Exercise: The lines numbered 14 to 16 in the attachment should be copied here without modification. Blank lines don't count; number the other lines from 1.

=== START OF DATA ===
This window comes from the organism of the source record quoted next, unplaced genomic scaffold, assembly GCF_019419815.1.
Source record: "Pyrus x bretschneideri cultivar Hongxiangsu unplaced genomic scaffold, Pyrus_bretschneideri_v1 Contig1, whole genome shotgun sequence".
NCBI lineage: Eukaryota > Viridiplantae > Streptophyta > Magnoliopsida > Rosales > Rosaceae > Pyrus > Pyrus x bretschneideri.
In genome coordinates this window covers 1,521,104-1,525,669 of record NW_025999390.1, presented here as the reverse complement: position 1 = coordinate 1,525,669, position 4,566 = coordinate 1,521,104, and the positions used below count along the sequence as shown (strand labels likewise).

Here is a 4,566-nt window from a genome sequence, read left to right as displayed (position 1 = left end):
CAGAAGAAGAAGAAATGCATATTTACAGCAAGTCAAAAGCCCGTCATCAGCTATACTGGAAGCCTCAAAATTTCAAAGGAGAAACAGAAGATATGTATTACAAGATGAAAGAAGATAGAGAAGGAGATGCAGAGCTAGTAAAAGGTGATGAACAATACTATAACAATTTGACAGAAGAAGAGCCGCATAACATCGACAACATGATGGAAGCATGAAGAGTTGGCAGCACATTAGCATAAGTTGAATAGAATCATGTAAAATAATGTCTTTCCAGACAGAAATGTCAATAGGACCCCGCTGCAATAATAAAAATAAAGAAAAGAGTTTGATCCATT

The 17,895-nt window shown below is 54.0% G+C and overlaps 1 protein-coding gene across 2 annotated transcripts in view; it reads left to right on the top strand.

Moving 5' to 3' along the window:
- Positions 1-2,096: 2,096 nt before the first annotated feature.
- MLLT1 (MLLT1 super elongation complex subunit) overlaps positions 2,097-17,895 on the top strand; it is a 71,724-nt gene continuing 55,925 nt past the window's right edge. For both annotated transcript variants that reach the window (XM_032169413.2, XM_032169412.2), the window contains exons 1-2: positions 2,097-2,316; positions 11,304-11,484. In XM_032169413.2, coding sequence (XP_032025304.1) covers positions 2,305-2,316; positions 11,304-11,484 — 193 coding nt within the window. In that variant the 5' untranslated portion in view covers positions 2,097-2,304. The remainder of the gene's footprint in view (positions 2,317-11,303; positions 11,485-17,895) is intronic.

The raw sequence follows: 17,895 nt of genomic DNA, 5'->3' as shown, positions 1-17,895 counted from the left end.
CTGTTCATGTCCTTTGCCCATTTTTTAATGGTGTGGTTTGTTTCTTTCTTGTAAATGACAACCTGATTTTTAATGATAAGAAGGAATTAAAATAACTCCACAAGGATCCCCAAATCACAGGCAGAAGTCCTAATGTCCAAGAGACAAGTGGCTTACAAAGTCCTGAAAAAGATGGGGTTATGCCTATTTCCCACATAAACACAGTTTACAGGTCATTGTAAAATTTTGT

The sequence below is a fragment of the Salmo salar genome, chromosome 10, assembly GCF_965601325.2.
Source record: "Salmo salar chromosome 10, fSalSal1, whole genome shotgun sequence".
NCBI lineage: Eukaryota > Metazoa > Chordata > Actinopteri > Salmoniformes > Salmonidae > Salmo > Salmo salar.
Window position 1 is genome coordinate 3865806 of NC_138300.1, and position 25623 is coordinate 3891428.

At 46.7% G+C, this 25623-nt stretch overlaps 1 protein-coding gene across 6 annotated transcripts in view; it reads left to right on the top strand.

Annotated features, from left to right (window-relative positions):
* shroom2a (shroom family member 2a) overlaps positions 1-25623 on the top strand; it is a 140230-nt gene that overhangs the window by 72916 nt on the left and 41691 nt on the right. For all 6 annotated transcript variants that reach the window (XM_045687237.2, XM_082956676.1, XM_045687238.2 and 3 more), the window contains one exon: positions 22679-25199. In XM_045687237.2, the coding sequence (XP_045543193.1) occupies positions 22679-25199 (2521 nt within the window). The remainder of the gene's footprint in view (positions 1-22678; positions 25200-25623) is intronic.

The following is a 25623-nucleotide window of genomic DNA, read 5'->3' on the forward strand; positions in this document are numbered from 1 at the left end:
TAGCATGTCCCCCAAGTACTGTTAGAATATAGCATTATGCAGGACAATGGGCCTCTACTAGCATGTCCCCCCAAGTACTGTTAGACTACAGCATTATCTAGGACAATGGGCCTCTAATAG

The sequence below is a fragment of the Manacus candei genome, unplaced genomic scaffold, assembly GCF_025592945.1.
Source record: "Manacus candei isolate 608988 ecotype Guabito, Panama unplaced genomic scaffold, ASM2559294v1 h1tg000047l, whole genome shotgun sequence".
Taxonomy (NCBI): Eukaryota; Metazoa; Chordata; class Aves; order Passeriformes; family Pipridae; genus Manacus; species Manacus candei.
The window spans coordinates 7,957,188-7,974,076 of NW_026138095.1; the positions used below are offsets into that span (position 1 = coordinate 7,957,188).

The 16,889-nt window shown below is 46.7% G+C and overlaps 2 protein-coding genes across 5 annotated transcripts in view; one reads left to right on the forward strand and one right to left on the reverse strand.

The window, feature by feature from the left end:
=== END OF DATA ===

Source record: "Salmo salar chromosome 10, fSalSal1, whole genome shotgun sequence".
NCBI lineage: Eukaryota > Metazoa > Chordata > Actinopteri > Salmoniformes > Salmonidae > Salmo > Salmo salar.
Window position 1 is genome coordinate 3865806 of NC_138300.1, and position 25623 is coordinate 3891428.